Posts Tagged ‘Sons of Norway Mandt Lodge’


January 4, 2020

For the final scene in Fiddling With Fate, the 10th Chloe Ellefson mystery, I needed a special and festive Norwegian cake. The decision was easy: kransekake!

The Norwegian kransekake, or wreath cake, is formed from a series of concentric rings, stacked to make a cone.


I like to experiment in the kitchen, but to learn about making kransekakes, I turned to some experts at the Sons of Norway-Mandt Lodge in Stoughton, WI.

Vicky, Joyce, and Carol

Special pans allow bakers to create perfectly sized tiers.

My reader-friend Larry, who also writes about Norwegian heritage, recently speculated that immigrants would not have been likely to pack such tins in their trunks. It is possible to make the rings without the pans, although it is much harder to get them sized correctly! I don’t know when the special pans became popular, but today you can buy them in a set from most any Scandinavian import shop. (The cakes are also popular in Denmark. Kransekage is the Danish spelling.)

The thick dough is made of almond meal, powdered sugar, and egg whites. You can grind your own almonds, but buying meal saves time.

Once the dough is mixed, small portions are rolled out into long lengths by hand. It takes practice to get them even and sized properly for the pans. (I could identify my rings because they were less uniform than the others!) It’s also best to work quickly so the dough doesn’t dry and crack.

Once a roll is made, the baker breaks off pieces and fits them into the pans.

Kransekakes commonly have eighteen layers (some even more), although you can also make smaller ones. That’s what we did, which is why all the rings weren’t filled.

It takes a careful eye to get the rings baked properly. They must be chewy, but firm enough to stack.

At that point, they come out of the pan to cool. If you’re doing multiple cakes at once, keep the rings organized in sets!

The ladies assured me that all the wobbles and bobbles in my rings would disappear when the traditional drizzle of frosting was applied. Below is my first mini-kransekake, and it did look much nicer once I decorated it.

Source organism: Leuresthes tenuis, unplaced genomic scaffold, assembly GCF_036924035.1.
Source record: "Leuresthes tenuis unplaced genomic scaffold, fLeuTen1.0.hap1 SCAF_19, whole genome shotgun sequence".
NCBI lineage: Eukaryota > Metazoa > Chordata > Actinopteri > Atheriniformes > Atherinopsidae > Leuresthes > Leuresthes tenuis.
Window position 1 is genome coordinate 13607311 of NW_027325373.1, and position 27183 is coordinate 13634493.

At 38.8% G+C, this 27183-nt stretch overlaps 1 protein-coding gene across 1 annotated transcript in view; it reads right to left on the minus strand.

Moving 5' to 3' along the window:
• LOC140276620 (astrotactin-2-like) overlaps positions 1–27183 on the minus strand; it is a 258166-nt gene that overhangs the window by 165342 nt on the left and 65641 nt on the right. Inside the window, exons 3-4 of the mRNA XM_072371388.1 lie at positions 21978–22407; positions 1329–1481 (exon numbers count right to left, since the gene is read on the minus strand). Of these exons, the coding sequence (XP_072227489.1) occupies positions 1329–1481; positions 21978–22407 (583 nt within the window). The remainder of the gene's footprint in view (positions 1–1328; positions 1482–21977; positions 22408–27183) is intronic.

It’s also possible to pack the baked rings away in the freezer, to be assembled right before serving.

When I celebrated the launch of Fiddling With Fate with a special dinner and program at the Lodge, my baker-friends kindly agreed to make kransekakes so guests could enjoy the cake Kari made for Chloe and Roelke in the book. We baked a small one for each individual table. Doesn’t it look festive?

The ladies also made one full-sized kransekake so guests could get the impact of a full tower!

It also let Mr. Ernst and I demonstrate a wedding tradition. After the feast the groom covers the bride’s eyes, and she picks up the top layer of the kransekake. However many layers come up with it, attached by frosting, indicate how many children the couple will have!

I’m glad I had tutelage, but once you get the hang of it, making kransekakes is easier than it might appear. And while the simple loops of white frosting might be most common, bakers can decorate however they wish. Sometimes small gifts are attached, or—at weddings—tiny objects of importance for the bride and groom.

If you want to try baking a kransekake, a set of purchased pans will come with a recipe. You can also find recipes online and if you feel daring, try baking one free-form. Let me know how it turns out!

A Fiddling With Fate Celebration!

September 3, 2019

The 10th Chloe Ellefson Mystery, Fiddling With Fate, officially launches on September 8th! That’s quite a milestone.

And the story includes a major milestone for main characters Chloe and Roelke, too.

Chloe was born and raised in the charming town of Stoughton, Wisconsin—where Fiddling With Fate begins and ends. Chloe’s backstory, everything that makes her unique, is rooted there. So what could be better than letting Chloe readers explore her heritage with people who are actively working to preserve Stoughton’s history and Norwegian cultural traditions?

To that end, I’ve partnered with the Sons of Norway-Mandt Lodge, with help from the Stoughton Historical Society, to plan a unique event.

The celebration will begin at 3:00 PM, Saturday, October 26th. Attendees will visit the Society’s museum to hear about Stoughton’s history, Norwegian settlement, and its role in reviving the folk art of rosemaling (rose painting).

The Stoughton Historical Society Museum.

At the Mandt Lodge there will be folk art demonstrations and a live performance of Hardanger fiddle music. Afterwards we’ll enjoy a traditional cod dinner and Norwegian dessert.

The Sons of Norway Lodge in Stoughton.

I’ll provide a richly illustrated program about the people, artifacts, and historic sites featured in Fiddling With Fate.

(Photo by Solveig Lund)

Event Time & Date:  Saturday, October 26, 2019, 3 PM – 7:30 PM.

Price:  $20.00 per person. Registration is limited, and pre-registration is required. Click HERE to access a registration form.

I’m enormously grateful to my friends in Stoughton who are making this event possible. I hope you can join us!

And to see all of the events scheduled for September and October, please visit my Calendar page.